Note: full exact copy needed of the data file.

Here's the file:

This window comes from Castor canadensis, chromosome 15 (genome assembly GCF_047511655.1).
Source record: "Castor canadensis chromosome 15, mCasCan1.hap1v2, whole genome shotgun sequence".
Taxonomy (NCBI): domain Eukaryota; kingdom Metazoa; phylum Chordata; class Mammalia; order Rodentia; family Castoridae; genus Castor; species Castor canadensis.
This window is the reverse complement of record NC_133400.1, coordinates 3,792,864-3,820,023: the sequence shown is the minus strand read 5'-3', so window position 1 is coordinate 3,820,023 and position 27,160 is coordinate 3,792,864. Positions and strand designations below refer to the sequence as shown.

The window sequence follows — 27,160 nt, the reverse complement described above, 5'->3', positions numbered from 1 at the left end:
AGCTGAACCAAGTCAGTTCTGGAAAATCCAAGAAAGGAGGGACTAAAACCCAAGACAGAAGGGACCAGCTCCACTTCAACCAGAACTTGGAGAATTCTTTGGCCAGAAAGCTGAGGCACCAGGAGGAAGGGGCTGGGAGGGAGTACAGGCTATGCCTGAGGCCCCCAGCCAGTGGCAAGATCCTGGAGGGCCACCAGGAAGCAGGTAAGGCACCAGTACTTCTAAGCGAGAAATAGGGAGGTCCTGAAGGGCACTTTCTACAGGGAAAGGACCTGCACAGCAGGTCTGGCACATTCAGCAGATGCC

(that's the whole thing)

This window comes from Castor canadensis, chromosome 15 (genome assembly GCF_047511655.1).
Source record: "Castor canadensis chromosome 15, mCasCan1.hap1v2, whole genome shotgun sequence".
Taxonomy (NCBI): domain Eukaryota; kingdom Metazoa; phylum Chordata; class Mammalia; order Rodentia; family Castoridae; genus Castor; species Castor canadensis.
This window is the reverse complement of record NC_133400.1, coordinates 3,792,864-3,820,023: the sequence shown is the minus strand read 5'-3', so window position 1 is coordinate 3,820,023 and position 27,160 is coordinate 3,792,864. Positions and strand designations below refer to the sequence as shown.

The window sequence follows — 27,160 nt, the reverse complement described above, 5'->3', positions numbered from 1 at the left end:
AGCTGAACCAAGTCAGTTCTGGAAAATCCAAGAAAGGAGGGACTAAAACCCAAGACAGAAGGGACCAGCTCCACTTCAACCAGAACTTGGAGAATTCTTTGGCCAGAAAGCTGAGGCACCAGGAGGAAGGGGCTGGGAGGGAGTACAGGCTATGCCTGAGGCCCCCAGCCAGTGGCAAGATCCTGGAGGGCCACCAGGAAGCAGGTAAGGCACCAGTACTTCTAAGCGAGAAATAGGGAGGTCCTGAAGGGCACTTTCTACAGGGAAAGGACCTGCACAGCAGGTCTGGCACATTCAGCAGATGCC